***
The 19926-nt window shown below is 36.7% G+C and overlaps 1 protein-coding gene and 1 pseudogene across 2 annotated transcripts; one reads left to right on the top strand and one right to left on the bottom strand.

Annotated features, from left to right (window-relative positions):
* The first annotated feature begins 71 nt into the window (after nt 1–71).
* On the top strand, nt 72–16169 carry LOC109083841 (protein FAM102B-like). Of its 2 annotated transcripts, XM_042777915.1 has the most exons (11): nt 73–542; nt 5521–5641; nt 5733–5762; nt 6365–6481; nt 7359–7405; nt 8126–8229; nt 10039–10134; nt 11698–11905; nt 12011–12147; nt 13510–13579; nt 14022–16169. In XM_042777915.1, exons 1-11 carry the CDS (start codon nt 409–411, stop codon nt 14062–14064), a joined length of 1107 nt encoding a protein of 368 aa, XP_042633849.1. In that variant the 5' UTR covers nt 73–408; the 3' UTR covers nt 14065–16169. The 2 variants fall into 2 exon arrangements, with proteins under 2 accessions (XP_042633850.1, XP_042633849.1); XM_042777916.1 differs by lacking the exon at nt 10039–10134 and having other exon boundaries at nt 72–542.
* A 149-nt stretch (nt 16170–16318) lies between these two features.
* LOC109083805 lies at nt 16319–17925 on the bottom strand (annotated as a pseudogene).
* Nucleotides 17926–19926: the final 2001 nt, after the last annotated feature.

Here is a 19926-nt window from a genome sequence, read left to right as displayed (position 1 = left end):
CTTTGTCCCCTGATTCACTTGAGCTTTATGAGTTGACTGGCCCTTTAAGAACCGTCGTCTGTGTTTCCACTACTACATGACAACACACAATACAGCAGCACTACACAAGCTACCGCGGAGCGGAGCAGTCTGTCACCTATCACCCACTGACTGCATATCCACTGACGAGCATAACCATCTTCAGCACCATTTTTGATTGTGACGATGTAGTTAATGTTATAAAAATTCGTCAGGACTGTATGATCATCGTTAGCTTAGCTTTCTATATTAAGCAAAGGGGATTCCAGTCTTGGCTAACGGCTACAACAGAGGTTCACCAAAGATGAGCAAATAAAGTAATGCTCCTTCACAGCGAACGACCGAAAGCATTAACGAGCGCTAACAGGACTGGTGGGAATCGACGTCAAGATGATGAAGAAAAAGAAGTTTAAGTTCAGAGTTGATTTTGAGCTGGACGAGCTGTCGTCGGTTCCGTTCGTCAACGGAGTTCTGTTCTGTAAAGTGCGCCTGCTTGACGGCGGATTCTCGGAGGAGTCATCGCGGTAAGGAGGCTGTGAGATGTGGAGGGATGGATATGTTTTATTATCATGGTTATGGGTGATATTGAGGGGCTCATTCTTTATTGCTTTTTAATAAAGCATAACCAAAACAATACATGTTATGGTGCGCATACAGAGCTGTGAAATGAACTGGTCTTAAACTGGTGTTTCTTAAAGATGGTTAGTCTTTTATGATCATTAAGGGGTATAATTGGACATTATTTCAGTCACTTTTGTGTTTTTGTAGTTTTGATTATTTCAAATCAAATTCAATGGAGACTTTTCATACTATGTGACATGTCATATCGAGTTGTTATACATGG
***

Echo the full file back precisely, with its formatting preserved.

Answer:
The 19926-nt window shown below is 36.7% G+C and overlaps 1 protein-coding gene and 1 pseudogene across 2 annotated transcripts; one reads left to right on the top strand and one right to left on the bottom strand.

Annotated features, from left to right (window-relative positions):
* The first annotated feature begins 71 nt into the window (after nt 1–71).
* On the top strand, nt 72–16169 carry LOC109083841 (protein FAM102B-like). Of its 2 annotated transcripts, XM_042777915.1 has the most exons (11): nt 73–542; nt 5521–5641; nt 5733–5762; nt 6365–6481; nt 7359–7405; nt 8126–8229; nt 10039–10134; nt 11698–11905; nt 12011–12147; nt 13510–13579; nt 14022–16169. In XM_042777915.1, exons 1-11 carry the CDS (start codon nt 409–411, stop codon nt 14062–14064), a joined length of 1107 nt encoding a protein of 368 aa, XP_042633849.1. In that variant the 5' UTR covers nt 73–408; the 3' UTR covers nt 14065–16169. The 2 variants fall into 2 exon arrangements, with proteins under 2 accessions (XP_042633850.1, XP_042633849.1); XM_042777916.1 differs by lacking the exon at nt 10039–10134 and having other exon boundaries at nt 72–542.
* A 149-nt stretch (nt 16170–16318) lies between these two features.
* LOC109083805 lies at nt 16319–17925 on the bottom strand (annotated as a pseudogene).
* Nucleotides 17926–19926: the final 2001 nt, after the last annotated feature.

Here is a 19926-nt window from a genome sequence, read left to right as displayed (position 1 = left end):
CTTTGTCCCCTGATTCACTTGAGCTTTATGAGTTGACTGGCCCTTTAAGAACCGTCGTCTGTGTTTCCACTACTACATGACAACACACAATACAGCAGCACTACACAAGCTACCGCGGAGCGGAGCAGTCTGTCACCTATCACCCACTGACTGCATATCCACTGACGAGCATAACCATCTTCAGCACCATTTTTGATTGTGACGATGTAGTTAATGTTATAAAAATTCGTCAGGACTGTATGATCATCGTTAGCTTAGCTTTCTATATTAAGCAAAGGGGATTCCAGTCTTGGCTAACGGCTACAACAGAGGTTCACCAAAGATGAGCAAATAAAGTAATGCTCCTTCACAGCGAACGACCGAAAGCATTAACGAGCGCTAACAGGACTGGTGGGAATCGACGTCAAGATGATGAAGAAAAAGAAGTTTAAGTTCAGAGTTGATTTTGAGCTGGACGAGCTGTCGTCGGTTCCGTTCGTCAACGGAGTTCTGTTCTGTAAAGTGCGCCTGCTTGACGGCGGATTCTCGGAGGAGTCATCGCGGTAAGGAGGCTGTGAGATGTGGAGGGATGGATATGTTTTATTATCATGGTTATGGGTGATATTGAGGGGCTCATTCTTTATTGCTTTTTAATAAAGCATAACCAAAACAATACATGTTATGGTGCGCATACAGAGCTGTGAAATGAACTGGTCTTAAACTGGTGTTTCTTAAAGATGGTTAGTCTTTTATGATCATTAAGGGGTATAATTGGACATTATTTCAGTCACTTTTGTGTTTTTGTAGTTTTGATTATTTCAAATCAAATTCAATGGAGACTTTTCATACTATGTGACATGTCATATCGAGTTGTTATACATGG